Ethan Zuckerman – I actually went and looked at some sites about the coal mine disasters, but I don’t read mandarin. What are the solutions? For people who don’t read mandarin… what would help for ‘are Chinese bloggers interested enough?

Kevin Wen – we were talking today about how to break the language scapes; English-speaking and mandarin-speaking [contributors] not a lot of people in china read English blogs. .though I was talking with isaac (mao) who joined the Global Voices meeting last time, and is one of the most active bloggers in china. one of the ways to figure out, ok, we just created a Chinese version of Global Voices, a local version; in which we have some volunteers cover… summarize the blog event and activities every day or week… then we could invite some people with translation ability to help with the local Chinese version. Having people blog directly into English might not work; people don’ t want to.. maybe (?) of typing in English, or about grammar.

Pat Hall – do you think if you had a project like that; where you tried to organize people to translate all of the roundups, that it would happen?

Kevin Wen – absolutely it would. Have you heard about endgadget.com ? They have a Chinese version…

Pat Hall – but they hired translators to do that?

Kevin Wen – actually for my source, Chinese bloggers; they sent email to Jason; saying can I do the job to have endgadget.com for a Chinese version? So he invited them to do that.

Ethan Zuckerman – there’s a really interesting idea that’s part of this – that a Chinese Global Voices might not just be translations of what’s on the English Global Voices, but also news and tools and discussions specific to the chinese blogosphere.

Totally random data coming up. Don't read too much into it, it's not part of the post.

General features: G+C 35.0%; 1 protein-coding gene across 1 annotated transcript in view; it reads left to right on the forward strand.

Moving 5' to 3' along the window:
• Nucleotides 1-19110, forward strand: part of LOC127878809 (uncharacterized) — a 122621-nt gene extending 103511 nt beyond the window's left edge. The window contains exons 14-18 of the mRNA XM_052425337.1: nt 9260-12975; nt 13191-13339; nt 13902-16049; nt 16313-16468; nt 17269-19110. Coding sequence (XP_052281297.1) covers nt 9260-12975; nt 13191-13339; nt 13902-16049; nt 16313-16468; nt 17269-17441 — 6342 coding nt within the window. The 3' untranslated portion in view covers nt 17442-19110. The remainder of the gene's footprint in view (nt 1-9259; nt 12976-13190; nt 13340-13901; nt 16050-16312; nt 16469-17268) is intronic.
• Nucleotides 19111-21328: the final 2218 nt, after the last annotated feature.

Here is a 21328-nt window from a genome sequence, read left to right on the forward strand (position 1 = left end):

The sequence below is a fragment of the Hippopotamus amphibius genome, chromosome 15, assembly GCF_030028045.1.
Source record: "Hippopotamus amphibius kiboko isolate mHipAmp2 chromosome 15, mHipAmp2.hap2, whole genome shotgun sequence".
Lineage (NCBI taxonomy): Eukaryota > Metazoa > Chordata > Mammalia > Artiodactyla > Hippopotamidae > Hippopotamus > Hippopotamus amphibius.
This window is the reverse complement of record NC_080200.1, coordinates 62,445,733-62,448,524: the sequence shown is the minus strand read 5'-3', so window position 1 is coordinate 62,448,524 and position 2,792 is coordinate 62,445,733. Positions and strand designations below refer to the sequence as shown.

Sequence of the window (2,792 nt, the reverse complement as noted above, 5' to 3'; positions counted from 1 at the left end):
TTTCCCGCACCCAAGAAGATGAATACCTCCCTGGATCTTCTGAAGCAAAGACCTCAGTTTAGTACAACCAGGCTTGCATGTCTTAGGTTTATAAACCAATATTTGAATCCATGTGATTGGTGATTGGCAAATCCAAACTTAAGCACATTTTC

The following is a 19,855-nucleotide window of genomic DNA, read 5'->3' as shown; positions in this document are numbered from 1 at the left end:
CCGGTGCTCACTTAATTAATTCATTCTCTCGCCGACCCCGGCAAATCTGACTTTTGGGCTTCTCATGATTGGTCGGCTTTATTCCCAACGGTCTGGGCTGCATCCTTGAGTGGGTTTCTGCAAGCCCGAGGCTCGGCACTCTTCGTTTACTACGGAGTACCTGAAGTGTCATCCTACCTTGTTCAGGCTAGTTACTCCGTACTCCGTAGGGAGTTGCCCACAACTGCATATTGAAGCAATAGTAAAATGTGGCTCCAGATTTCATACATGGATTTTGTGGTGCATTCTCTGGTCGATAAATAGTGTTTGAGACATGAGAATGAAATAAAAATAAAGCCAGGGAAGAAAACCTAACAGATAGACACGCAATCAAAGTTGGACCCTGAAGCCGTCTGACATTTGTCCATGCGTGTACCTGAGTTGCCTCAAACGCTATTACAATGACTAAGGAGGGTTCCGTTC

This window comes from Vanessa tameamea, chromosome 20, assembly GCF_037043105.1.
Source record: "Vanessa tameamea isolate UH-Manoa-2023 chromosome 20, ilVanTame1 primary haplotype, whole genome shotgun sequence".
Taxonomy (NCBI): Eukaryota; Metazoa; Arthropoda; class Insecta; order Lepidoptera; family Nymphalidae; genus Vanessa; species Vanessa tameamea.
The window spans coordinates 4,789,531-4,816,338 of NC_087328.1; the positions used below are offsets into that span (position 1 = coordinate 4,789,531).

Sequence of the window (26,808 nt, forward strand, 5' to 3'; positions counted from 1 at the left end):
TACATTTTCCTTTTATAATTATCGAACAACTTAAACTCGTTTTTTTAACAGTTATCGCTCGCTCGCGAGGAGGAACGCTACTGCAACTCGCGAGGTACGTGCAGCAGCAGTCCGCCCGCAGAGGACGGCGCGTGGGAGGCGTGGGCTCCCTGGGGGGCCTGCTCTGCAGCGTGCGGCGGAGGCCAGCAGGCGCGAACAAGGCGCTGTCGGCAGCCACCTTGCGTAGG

Nick Moraitis – Global Voices is not the first website to come upon this challenge; I’ve personally been involved with Taking ITglobal.org quite a mature website now. after 2 years, when it started getting the in of traffic Global Voices is getting now, we really started getting into translation; the group of people involved — now the success story is that it’s in 8 languages, the latest in Chinese, that’s built on the contributions of 300 or more volunteers who continually translate the site; and a sophisticated backend which helps them translate phrases and it’s very important to engage with young people who are university students who are studying translation; We did this in Chinese 10x as much as in French; we found this amazing person who mobilized his entire university in shanghai b/t august and September, and it all happened; translating 20k phrases. It is possible, an I think there should be hope.